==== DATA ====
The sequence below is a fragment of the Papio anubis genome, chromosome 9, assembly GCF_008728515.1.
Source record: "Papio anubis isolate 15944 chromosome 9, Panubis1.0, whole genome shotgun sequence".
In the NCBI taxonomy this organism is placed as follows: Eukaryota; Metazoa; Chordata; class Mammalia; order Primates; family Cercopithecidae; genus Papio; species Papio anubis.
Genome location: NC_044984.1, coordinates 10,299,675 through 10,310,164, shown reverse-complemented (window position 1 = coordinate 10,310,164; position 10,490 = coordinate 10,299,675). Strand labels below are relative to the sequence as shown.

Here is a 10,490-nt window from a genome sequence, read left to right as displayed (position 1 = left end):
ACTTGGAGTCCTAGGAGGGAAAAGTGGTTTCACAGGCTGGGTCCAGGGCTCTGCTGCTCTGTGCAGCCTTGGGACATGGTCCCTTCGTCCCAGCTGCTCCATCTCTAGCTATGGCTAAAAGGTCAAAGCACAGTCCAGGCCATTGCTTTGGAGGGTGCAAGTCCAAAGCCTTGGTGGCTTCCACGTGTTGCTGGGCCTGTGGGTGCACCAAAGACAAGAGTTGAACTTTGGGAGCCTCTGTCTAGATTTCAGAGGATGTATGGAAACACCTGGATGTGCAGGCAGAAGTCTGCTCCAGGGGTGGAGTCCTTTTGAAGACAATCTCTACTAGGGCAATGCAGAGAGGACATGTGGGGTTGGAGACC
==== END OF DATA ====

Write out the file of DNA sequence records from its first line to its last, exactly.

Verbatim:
The sequence below is a fragment of the Papio anubis genome, chromosome 9, assembly GCF_008728515.1.
Source record: "Papio anubis isolate 15944 chromosome 9, Panubis1.0, whole genome shotgun sequence".
In the NCBI taxonomy this organism is placed as follows: Eukaryota; Metazoa; Chordata; class Mammalia; order Primates; family Cercopithecidae; genus Papio; species Papio anubis.
Genome location: NC_044984.1, coordinates 10,299,675 through 10,310,164, shown reverse-complemented (window position 1 = coordinate 10,310,164; position 10,490 = coordinate 10,299,675). Strand labels below are relative to the sequence as shown.

Here is a 10,490-nt window from a genome sequence, read left to right as displayed (position 1 = left end):
ACTTGGAGTCCTAGGAGGGAAAAGTGGTTTCACAGGCTGGGTCCAGGGCTCTGCTGCTCTGTGCAGCCTTGGGACATGGTCCCTTCGTCCCAGCTGCTCCATCTCTAGCTATGGCTAAAAGGTCAAAGCACAGTCCAGGCCATTGCTTTGGAGGGTGCAAGTCCAAAGCCTTGGTGGCTTCCACGTGTTGCTGGGCCTGTGGGTGCACCAAAGACAAGAGTTGAACTTTGGGAGCCTCTGTCTAGATTTCAGAGGATGTATGGAAACACCTGGATGTGCAGGCAGAAGTCTGCTCCAGGGGTGGAGTCCTTTTGAAGACAATCTCTACTAGGGCAATGCAGAGAGGACATGTGGGGTTGGAGACC